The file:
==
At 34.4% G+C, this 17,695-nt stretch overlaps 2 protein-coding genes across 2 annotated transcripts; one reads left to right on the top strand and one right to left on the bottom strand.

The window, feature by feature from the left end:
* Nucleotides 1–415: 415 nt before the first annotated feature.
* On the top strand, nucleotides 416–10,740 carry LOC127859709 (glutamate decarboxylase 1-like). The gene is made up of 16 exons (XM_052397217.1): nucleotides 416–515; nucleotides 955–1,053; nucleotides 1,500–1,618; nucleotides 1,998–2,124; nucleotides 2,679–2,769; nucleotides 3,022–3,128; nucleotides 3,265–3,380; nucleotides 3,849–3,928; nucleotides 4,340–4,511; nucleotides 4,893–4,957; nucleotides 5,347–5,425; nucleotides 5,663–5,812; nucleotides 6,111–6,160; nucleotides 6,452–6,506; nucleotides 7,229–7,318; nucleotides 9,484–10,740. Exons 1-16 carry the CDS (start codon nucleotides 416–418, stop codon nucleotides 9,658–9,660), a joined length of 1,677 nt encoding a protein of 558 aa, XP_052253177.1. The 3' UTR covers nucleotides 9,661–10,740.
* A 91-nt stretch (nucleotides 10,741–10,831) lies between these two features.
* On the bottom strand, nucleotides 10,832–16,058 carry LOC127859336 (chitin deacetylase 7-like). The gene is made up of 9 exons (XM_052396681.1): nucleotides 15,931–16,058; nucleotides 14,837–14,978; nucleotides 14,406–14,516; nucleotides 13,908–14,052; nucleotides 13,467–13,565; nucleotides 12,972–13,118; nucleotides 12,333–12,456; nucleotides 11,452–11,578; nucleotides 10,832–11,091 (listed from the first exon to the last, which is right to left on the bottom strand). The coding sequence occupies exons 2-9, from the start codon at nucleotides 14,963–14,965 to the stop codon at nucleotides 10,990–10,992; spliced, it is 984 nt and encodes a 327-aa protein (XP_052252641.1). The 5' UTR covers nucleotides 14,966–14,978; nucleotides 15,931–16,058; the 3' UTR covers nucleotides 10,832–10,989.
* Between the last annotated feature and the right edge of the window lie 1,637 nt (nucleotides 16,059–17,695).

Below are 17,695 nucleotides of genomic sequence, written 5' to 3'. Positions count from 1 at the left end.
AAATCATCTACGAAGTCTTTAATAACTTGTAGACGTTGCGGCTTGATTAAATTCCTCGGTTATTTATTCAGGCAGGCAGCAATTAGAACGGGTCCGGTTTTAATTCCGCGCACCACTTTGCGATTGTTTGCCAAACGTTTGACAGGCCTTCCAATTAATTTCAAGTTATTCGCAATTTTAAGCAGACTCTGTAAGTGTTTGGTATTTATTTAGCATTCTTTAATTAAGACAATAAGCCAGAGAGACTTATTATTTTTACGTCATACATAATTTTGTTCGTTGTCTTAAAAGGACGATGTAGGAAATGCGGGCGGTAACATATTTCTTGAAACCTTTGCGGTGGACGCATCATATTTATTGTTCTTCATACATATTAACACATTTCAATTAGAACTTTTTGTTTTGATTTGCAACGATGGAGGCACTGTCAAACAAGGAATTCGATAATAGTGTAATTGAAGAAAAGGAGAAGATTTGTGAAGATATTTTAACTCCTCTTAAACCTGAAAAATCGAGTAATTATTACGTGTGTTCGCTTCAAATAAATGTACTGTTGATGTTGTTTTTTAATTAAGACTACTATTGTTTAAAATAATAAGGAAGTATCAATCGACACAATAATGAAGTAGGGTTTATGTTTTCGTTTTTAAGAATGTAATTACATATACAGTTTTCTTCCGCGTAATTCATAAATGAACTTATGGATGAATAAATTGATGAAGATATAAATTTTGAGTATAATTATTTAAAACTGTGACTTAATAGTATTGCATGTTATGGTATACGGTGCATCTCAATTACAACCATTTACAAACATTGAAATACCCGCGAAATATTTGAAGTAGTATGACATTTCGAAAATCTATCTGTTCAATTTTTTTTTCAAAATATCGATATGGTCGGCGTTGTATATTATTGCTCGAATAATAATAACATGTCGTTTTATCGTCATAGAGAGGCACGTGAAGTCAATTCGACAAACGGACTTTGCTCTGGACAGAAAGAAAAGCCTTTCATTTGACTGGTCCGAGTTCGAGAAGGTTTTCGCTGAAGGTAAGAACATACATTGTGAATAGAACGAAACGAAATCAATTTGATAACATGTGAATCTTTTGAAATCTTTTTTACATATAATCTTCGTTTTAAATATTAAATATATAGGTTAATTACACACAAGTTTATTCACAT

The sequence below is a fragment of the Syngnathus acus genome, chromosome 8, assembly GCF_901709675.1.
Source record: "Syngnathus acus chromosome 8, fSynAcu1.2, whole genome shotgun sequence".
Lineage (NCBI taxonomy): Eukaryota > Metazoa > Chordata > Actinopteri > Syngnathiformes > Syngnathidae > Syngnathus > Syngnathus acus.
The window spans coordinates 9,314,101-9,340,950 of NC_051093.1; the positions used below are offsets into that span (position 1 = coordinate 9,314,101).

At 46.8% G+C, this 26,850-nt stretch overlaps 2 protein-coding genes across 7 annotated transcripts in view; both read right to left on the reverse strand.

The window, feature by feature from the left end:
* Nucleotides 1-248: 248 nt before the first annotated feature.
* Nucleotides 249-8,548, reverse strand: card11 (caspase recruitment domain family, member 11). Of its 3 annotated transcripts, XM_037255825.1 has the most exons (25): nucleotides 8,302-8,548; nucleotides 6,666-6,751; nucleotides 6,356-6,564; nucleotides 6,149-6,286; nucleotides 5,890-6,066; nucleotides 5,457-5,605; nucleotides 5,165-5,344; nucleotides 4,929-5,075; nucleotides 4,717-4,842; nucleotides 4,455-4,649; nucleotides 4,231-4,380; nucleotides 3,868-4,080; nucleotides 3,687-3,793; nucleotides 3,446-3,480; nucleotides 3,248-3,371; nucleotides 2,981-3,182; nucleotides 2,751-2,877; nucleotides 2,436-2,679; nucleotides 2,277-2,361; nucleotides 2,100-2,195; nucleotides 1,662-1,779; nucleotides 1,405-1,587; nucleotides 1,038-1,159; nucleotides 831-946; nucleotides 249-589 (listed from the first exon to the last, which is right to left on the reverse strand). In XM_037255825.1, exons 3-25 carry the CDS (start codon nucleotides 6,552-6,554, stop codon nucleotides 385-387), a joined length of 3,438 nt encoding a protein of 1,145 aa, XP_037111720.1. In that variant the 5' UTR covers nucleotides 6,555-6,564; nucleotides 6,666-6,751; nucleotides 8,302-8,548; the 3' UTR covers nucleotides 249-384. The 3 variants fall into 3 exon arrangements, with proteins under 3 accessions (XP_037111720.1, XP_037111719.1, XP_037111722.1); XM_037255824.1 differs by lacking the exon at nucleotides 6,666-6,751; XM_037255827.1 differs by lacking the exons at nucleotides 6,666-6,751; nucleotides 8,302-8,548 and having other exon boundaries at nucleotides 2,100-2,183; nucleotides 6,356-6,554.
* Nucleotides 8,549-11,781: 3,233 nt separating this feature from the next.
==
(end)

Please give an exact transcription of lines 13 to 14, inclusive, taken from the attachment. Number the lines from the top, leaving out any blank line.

The window spans coordinates 9,314,101-9,340,950 of NC_051093.1; the positions used below are offsets into that span (position 1 = coordinate 9,314,101).

At 46.8% G+C, this 26,850-nt stretch overlaps 2 protein-coding genes across 7 annotated transcripts in view; both read right to left on the reverse strand.